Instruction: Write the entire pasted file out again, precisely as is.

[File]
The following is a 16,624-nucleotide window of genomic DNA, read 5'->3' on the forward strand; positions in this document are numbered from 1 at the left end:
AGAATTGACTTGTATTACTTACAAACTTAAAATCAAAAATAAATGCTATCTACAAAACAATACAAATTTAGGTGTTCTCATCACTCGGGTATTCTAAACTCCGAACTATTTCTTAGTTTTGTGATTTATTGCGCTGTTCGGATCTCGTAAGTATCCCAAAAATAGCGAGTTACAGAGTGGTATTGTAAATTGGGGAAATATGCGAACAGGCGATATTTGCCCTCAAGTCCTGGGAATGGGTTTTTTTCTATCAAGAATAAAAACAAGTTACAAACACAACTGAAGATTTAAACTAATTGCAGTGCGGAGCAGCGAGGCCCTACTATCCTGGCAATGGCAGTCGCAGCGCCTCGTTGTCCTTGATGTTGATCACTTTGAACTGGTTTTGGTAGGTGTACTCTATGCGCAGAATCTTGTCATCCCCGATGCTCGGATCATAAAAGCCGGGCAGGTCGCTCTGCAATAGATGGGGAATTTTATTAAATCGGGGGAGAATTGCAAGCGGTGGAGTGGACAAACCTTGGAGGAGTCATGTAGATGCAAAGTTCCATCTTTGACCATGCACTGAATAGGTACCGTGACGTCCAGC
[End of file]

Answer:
The following is a 16,624-nucleotide window of genomic DNA, read 5'->3' on the forward strand; positions in this document are numbered from 1 at the left end:
AGAATTGACTTGTATTACTTACAAACTTAAAATCAAAAATAAATGCTATCTACAAAACAATACAAATTTAGGTGTTCTCATCACTCGGGTATTCTAAACTCCGAACTATTTCTTAGTTTTGTGATTTATTGCGCTGTTCGGATCTCGTAAGTATCCCAAAAATAGCGAGTTACAGAGTGGTATTGTAAATTGGGGAAATATGCGAACAGGCGATATTTGCCCTCAAGTCCTGGGAATGGGTTTTTTTCTATCAAGAATAAAAACAAGTTACAAACACAACTGAAGATTTAAACTAATTGCAGTGCGGAGCAGCGAGGCCCTACTATCCTGGCAATGGCAGTCGCAGCGCCTCGTTGTCCTTGATGTTGATCACTTTGAACTGGTTTTGGTAGGTGTACTCTATGCGCAGAATCTTGTCATCCCCGATGCTCGGATCATAAAAGCCGGGCAGGTCGCTCTGCAATAGATGGGGAATTTTATTAAATCGGGGGAGAATTGCAAGCGGTGGAGTGGACAAACCTTGGAGGAGTCATGTAGATGCAAAGTTCCATCTTTGACCATGCACTGAATAGGTACCGTGACGTCCAGC